Previous studies delineated multiple moraines alongside the eastern half of the LPGV, which have been tentatively assigned to the LGM15,16,17,19. Our geomorphological map allows identification of at least six well-preserved, closely spaced arcuate moraine ridges, the innermost of which we name PV6 (Fig. 1). We obtained four 10Be samples from boulders atop PV6, which yielded ages between 20.7 ± 0.4 and 18.9 ± 0.4 ka, with a mean of 19.7 ± 0.7 ka (Fig. 1, Table 1), calculated using the Patagonian regional production rate20 and the time-dependent Lal/Stone scaling scheme (Lm; see “Methods”)21,22. Upstream from the PV moraines, within the Cerro Riñón tributary valley, we distinguish five well-preserved moraine groups (CR1 to CR5 from the outermost to the innermost). A single 10Be sample from a perched erratic boulder resting over polished bedrock outboard of the CR1 moraines, and ~ 30 m above the modern lake surface, affords an age of 16.3 ± 0.4 ka. We interpret this date as a minimum-limiting age for local ice evacuation. The CR1 moraines lie ~ 300 m south from the lake shore and comprise a ~ 500 m long and ~ 10 m high main ridge connected to several minor ridges (Supplementary Fig. S2). We obtained seven 10Be samples that range from 16.6 ± 0.4 to 15.3 ± 0.4 ka, with a mean of 15.9 ± 0.5 ka. Directly inside CR1 are two ridges that form the CR2 moraines, clearly distinguishable from CR1 by their larger sizes (~ 700 m long and ~ 20 m high) and sharper appearance (Supplementary Fig. S2). Six 10Be samples from the largest and most continuous ridge yielded ages between 14.0 ± 0.2 to 13.1 ± 0.2 ka, with a mean of 13.5 ± 0.4 ka. Immediately inboard, separated by a meltwater channel, the CR3 moraine represents the most continuous (~ 1000 m long) and prominent (~ 30 m high) ice-marginal feature of the area. We obtained seven 10Be samples that range in age from 13.5 ± 0.3 to 12.9 ± 0.3 ka, with a mean of 13.1 ± 0.4 ka. Approximately 200 m upstream from CR3, separated by an outwash plain, a group of several discontinuous ridges covered by dense vegetation form the CR4 moraine (Supplementary Fig. S2). Two samples from the outermost moraine ridge of CR4 provide ages of 13.5 ± 0.3 and 12.9 ± 0.3, with a mean of 13.1 ± 0.5 ka (the additional sample LV17-30 (10.6 ± 0.2 ka) was excluded as an outlier23) (Fig. 1, Table 1). CR5 comprises the innermost ice-marginal features, located ~ 500 m upstream from CR4, and consists of a ~ 400 m long group of latero-frontal moraine ridge fragments elevated ~ 20 m above the floor of the most extensive outwash plain in this valley. Two 10Be samples collected from the outermost ridge yielded statistically identical ages of 12.5 ± 0.2 ka.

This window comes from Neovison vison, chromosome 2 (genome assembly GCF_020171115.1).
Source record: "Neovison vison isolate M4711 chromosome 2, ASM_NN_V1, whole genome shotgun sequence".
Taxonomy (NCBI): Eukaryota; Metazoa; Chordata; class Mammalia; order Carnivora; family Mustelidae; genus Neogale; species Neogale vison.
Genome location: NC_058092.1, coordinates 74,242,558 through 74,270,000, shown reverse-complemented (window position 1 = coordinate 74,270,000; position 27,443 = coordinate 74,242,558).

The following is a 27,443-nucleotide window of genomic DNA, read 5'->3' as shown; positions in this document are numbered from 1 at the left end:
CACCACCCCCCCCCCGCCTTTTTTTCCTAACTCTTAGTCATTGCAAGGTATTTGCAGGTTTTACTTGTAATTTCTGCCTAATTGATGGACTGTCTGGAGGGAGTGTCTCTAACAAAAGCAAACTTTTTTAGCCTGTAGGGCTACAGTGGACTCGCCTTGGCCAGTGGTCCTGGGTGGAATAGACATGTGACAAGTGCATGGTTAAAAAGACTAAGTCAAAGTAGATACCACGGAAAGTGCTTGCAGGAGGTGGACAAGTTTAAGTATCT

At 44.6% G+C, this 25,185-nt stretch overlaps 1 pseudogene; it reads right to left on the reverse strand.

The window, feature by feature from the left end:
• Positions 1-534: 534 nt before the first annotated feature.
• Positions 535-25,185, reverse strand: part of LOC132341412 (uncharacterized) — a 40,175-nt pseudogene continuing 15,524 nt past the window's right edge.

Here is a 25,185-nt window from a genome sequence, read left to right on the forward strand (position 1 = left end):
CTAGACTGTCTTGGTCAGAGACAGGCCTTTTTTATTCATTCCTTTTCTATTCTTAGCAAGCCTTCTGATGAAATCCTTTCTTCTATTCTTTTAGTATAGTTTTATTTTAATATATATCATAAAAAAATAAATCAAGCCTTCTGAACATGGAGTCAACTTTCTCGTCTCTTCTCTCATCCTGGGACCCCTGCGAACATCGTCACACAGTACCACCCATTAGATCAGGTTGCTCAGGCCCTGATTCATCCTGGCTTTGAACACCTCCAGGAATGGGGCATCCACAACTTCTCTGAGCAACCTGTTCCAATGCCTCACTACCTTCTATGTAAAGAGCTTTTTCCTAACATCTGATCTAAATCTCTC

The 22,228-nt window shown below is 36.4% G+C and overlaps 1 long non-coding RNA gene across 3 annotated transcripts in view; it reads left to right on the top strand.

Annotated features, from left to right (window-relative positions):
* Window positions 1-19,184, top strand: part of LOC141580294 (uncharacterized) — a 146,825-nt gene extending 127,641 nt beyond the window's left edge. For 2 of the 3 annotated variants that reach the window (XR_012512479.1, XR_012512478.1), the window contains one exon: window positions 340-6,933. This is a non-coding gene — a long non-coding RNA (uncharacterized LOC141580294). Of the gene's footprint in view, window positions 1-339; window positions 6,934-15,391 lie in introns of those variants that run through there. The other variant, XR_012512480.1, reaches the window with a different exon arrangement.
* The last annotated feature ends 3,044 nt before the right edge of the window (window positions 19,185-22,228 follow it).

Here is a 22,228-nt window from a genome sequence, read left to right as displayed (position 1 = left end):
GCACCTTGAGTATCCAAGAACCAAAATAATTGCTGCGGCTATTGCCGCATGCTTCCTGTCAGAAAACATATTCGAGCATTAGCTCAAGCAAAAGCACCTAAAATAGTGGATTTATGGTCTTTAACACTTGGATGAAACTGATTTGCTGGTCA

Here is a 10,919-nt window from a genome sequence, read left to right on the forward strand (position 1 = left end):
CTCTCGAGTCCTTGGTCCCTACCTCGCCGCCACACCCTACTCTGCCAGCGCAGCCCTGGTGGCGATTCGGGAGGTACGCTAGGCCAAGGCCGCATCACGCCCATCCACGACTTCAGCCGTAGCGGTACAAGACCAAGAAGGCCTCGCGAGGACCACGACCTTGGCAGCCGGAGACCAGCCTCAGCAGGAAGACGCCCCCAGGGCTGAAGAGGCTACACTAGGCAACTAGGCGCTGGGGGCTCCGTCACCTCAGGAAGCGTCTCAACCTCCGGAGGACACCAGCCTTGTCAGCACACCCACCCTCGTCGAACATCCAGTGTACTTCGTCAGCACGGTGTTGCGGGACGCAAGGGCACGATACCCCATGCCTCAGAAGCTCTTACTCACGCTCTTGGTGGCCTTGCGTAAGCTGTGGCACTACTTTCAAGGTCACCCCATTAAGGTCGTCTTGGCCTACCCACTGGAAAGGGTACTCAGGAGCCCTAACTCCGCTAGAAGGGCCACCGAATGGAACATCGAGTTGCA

Table 1 10Be ages from the Lago Palena/General Vintter area calculated using the the non-time-dependent Lal/Stone scaling scheme (St;21,22) time-dependent Lal/Stone scaling (Lm;21,22 and Lifton et al. scaling (LSDn;64).